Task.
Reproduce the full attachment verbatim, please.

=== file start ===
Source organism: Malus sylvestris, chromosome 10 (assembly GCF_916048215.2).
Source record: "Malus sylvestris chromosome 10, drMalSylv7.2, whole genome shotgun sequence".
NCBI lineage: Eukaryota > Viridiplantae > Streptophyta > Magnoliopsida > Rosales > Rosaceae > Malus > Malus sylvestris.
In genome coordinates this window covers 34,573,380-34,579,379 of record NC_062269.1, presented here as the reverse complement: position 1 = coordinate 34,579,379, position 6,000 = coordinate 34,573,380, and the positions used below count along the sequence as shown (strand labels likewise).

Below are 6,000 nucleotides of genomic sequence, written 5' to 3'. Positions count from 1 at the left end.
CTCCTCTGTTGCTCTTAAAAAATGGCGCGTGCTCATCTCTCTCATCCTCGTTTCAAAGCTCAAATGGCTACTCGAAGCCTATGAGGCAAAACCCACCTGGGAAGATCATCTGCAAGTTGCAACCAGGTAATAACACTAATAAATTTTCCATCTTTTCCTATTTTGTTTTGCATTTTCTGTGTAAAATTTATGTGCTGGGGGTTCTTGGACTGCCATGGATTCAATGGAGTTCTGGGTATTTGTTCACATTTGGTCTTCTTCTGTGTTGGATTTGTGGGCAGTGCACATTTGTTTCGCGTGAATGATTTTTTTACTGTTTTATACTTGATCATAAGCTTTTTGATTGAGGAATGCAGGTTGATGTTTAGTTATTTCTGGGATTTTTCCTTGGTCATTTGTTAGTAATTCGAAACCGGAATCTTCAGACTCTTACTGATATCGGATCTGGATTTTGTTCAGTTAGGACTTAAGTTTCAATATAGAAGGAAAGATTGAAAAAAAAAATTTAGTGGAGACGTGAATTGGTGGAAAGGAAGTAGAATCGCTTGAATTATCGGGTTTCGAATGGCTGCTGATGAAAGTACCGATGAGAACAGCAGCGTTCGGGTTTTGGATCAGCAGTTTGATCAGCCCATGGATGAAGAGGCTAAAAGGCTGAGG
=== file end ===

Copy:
Source organism: Malus sylvestris, chromosome 10 (assembly GCF_916048215.2).
Source record: "Malus sylvestris chromosome 10, drMalSylv7.2, whole genome shotgun sequence".
NCBI lineage: Eukaryota > Viridiplantae > Streptophyta > Magnoliopsida > Rosales > Rosaceae > Malus > Malus sylvestris.
In genome coordinates this window covers 34,573,380-34,579,379 of record NC_062269.1, presented here as the reverse complement: position 1 = coordinate 34,579,379, position 6,000 = coordinate 34,573,380, and the positions used below count along the sequence as shown (strand labels likewise).

Below are 6,000 nucleotides of genomic sequence, written 5' to 3'. Positions count from 1 at the left end.
CTCCTCTGTTGCTCTTAAAAAATGGCGCGTGCTCATCTCTCTCATCCTCGTTTCAAAGCTCAAATGGCTACTCGAAGCCTATGAGGCAAAACCCACCTGGGAAGATCATCTGCAAGTTGCAACCAGGTAATAACACTAATAAATTTTCCATCTTTTCCTATTTTGTTTTGCATTTTCTGTGTAAAATTTATGTGCTGGGGGTTCTTGGACTGCCATGGATTCAATGGAGTTCTGGGTATTTGTTCACATTTGGTCTTCTTCTGTGTTGGATTTGTGGGCAGTGCACATTTGTTTCGCGTGAATGATTTTTTTACTGTTTTATACTTGATCATAAGCTTTTTGATTGAGGAATGCAGGTTGATGTTTAGTTATTTCTGGGATTTTTCCTTGGTCATTTGTTAGTAATTCGAAACCGGAATCTTCAGACTCTTACTGATATCGGATCTGGATTTTGTTCAGTTAGGACTTAAGTTTCAATATAGAAGGAAAGATTGAAAAAAAAAATTTAGTGGAGACGTGAATTGGTGGAAAGGAAGTAGAATCGCTTGAATTATCGGGTTTCGAATGGCTGCTGATGAAAGTACCGATGAGAACAGCAGCGTTCGGGTTTTGGATCAGCAGTTTGATCAGCCCATGGATGAAGAGGCTAAAAGGCTGAGG